The most dramatic changes to the FTSE 100 index occur when a sector is hot or falling from grace.
This month marks the 35th year of the FTSE 100’s existence. The index, created in January of 1984, has since become synonymous with cautious investing the UK, with FTSE 100 listed companies expected to provide steady dividends and steady returns over the time. The index itself is often referred to as ‘the blue chip index.’
In its 35 years, a total of 30 companies initially included in the index have survived. And anyone who had invested in them would have been well rewarded, notes Russ Mould, investment director at AJ Bell.
He says: “Shrewd investors who had put £100 into each of the surviving FTSE 100 companies back in 1984 would today be sitting on a pot of £164,977, assuming income had been reinvested.”
However, the performance provided by firms that survived those three decades varies widely. One of the key lessons of the 30 years of the FTSE 100 seems to be the importance of defensive companies with a strong commitment to dividend payments.
Mould adds: “As for the stand-out performers, a lot of them are dividend growth stalwarts – firms that had long spells of consecutives increases in their annual dividend.”
For example, the best performer over that whole time period was British American Tobacco (previously listed under different names).
Over 30 years, the company would have turned £100 into £33,123. While that is partly the result of its share price rise (a whopping 5403% increase over the 30 years), it would not have been possible without the reinvestment of dividend payments (giving a 30-year total return of 33023%).
At the other end of scale was Royal Bank of Scotland. In the 30-year period, it would have turned £100 invested in £290 – hardly the sort of return that an investor would expect after three decades.
Mould notes: “RBS was a classic example of why firms and management teams who focus on ‘growth’ should generally be avoided like the plague – especially if they acquire regularly. Growth is not a strategy, it is what results from strategy.”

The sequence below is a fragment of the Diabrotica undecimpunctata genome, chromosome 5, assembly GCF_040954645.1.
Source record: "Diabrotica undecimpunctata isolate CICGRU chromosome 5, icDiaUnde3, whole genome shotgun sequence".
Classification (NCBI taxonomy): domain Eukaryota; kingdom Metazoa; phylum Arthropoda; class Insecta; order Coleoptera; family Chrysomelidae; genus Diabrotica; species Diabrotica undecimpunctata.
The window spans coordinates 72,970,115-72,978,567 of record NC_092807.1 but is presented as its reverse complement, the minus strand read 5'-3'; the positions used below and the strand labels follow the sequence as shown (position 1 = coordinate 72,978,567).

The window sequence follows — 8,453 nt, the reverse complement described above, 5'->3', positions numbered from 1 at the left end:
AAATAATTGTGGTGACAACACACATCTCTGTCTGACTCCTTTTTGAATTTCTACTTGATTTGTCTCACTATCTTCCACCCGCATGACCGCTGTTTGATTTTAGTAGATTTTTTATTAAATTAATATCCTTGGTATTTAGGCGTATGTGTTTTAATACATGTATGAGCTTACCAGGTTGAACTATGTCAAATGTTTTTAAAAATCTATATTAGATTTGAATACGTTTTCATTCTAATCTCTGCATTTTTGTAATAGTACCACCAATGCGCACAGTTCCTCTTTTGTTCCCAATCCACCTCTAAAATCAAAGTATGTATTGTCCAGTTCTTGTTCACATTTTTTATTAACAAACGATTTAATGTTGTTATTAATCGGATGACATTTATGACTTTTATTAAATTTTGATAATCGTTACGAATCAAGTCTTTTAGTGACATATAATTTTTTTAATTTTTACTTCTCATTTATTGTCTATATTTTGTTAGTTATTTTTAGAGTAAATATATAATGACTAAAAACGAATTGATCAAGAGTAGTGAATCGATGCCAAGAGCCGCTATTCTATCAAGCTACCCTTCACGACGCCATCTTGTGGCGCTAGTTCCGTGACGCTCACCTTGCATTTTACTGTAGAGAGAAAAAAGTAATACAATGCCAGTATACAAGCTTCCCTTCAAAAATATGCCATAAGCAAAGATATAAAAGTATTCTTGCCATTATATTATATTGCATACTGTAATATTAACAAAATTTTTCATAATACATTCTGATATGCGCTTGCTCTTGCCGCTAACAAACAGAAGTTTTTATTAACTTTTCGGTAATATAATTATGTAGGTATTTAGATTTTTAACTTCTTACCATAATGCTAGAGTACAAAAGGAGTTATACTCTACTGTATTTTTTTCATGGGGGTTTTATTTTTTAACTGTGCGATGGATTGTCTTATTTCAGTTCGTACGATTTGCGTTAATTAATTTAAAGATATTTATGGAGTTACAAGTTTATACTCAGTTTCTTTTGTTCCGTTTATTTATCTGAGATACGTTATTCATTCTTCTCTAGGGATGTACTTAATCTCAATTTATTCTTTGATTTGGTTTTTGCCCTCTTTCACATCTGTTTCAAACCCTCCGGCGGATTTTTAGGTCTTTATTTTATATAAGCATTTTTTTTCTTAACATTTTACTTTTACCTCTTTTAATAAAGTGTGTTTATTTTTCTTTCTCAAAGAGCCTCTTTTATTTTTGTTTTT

Over the 35-year period has been a number of investment fads that has propelled companies in and then out of the index.
For instance, between 1998 and 2000, a technology, media or telecoms (TMT) stock was promoted to the index 25 times, while between 2000 and 2002, some 22 tech stocks then exited the index as the bubble burst. Today, technology makes up just 1% of the index.
Next was the bull-run of the mid-2000s, in which bank shares surged before falling out of favour in the financial crisis. After the crisis, oil and miner companies came into vogue, able to piggyback on China’s continued economic boom. “Twenty oil, mining and oil services names shot into the FTSE 100 between 2007,” says Mould. However, 16 of these slid back out between 2012 and 2016.
FTSE 100: the 30 surviving original constituents
|Company||Share price at start||Share price now1||Value of £100 invested (income reinvested)||2019 forecast dividend yield (%)|
|6||Associated British Foods||72.23||2072||£7,471||2.2|
|7||Legal & General||16.14||230.2||£7,462||7.6|
|11||Royal Dutch Shell*||219.64||2363.5||£6,178||5.9|
|12||Smith & Nephew||64.95||1429||£5,407||2.0|
|20||Edinburgh Investment Trust~||96||609||£2,518||4.4|
|27||Marks & Spencer||107.97||248||£884||7.5|
|30||Royal Bank of Scotland||216.88||216.6||£290||6.0|
Source: Datastream/Sharepad/AJ Bell. 1Data to 2/1/19 * Denotes company that was previously listed under a different name. ~ Denotes company that has fallen into the FTSE 250.